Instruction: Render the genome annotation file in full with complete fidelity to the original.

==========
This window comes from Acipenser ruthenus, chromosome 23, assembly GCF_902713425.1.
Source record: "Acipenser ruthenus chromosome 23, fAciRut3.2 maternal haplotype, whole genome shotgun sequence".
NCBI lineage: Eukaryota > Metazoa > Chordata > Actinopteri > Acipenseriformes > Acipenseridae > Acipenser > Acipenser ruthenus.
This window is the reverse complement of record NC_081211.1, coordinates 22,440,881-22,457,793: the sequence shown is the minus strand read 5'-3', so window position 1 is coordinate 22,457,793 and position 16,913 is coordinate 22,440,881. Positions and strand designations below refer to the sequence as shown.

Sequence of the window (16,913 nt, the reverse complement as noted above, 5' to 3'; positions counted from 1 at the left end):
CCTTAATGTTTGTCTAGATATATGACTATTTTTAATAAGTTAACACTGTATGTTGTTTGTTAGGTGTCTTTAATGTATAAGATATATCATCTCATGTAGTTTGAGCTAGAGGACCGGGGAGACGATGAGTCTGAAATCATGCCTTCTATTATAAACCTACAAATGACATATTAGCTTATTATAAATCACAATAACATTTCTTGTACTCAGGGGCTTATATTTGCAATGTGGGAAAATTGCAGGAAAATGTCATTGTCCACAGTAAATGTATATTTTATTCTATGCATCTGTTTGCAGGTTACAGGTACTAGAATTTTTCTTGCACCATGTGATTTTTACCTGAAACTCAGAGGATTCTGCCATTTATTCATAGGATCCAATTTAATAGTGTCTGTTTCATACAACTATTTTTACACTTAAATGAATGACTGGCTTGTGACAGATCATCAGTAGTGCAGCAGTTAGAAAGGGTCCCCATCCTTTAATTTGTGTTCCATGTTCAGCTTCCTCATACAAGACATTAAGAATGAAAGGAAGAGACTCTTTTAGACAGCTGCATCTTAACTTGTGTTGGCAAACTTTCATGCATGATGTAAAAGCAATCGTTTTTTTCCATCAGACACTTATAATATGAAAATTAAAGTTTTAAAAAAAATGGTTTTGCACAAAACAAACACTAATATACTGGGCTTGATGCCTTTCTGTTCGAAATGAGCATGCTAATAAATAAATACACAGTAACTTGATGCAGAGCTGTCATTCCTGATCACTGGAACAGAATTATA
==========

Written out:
This window comes from Acipenser ruthenus, chromosome 23, assembly GCF_902713425.1.
Source record: "Acipenser ruthenus chromosome 23, fAciRut3.2 maternal haplotype, whole genome shotgun sequence".
NCBI lineage: Eukaryota > Metazoa > Chordata > Actinopteri > Acipenseriformes > Acipenseridae > Acipenser > Acipenser ruthenus.
This window is the reverse complement of record NC_081211.1, coordinates 22,440,881-22,457,793: the sequence shown is the minus strand read 5'-3', so window position 1 is coordinate 22,457,793 and position 16,913 is coordinate 22,440,881. Positions and strand designations below refer to the sequence as shown.

Sequence of the window (16,913 nt, the reverse complement as noted above, 5' to 3'; positions counted from 1 at the left end):
CCTTAATGTTTGTCTAGATATATGACTATTTTTAATAAGTTAACACTGTATGTTGTTTGTTAGGTGTCTTTAATGTATAAGATATATCATCTCATGTAGTTTGAGCTAGAGGACCGGGGAGACGATGAGTCTGAAATCATGCCTTCTATTATAAACCTACAAATGACATATTAGCTTATTATAAATCACAATAACATTTCTTGTACTCAGGGGCTTATATTTGCAATGTGGGAAAATTGCAGGAAAATGTCATTGTCCACAGTAAATGTATATTTTATTCTATGCATCTGTTTGCAGGTTACAGGTACTAGAATTTTTCTTGCACCATGTGATTTTTACCTGAAACTCAGAGGATTCTGCCATTTATTCATAGGATCCAATTTAATAGTGTCTGTTTCATACAACTATTTTTACACTTAAATGAATGACTGGCTTGTGACAGATCATCAGTAGTGCAGCAGTTAGAAAGGGTCCCCATCCTTTAATTTGTGTTCCATGTTCAGCTTCCTCATACAAGACATTAAGAATGAAAGGAAGAGACTCTTTTAGACAGCTGCATCTTAACTTGTGTTGGCAAACTTTCATGCATGATGTAAAAGCAATCGTTTTTTTCCATCAGACACTTATAATATGAAAATTAAAGTTTTAAAAAAAATGGTTTTGCACAAAACAAACACTAATATACTGGGCTTGATGCCTTTCTGTTCGAAATGAGCATGCTAATAAATAAATACACAGTAACTTGATGCAGAGCTGTCATTCCTGATCACTGGAACAGAATTATA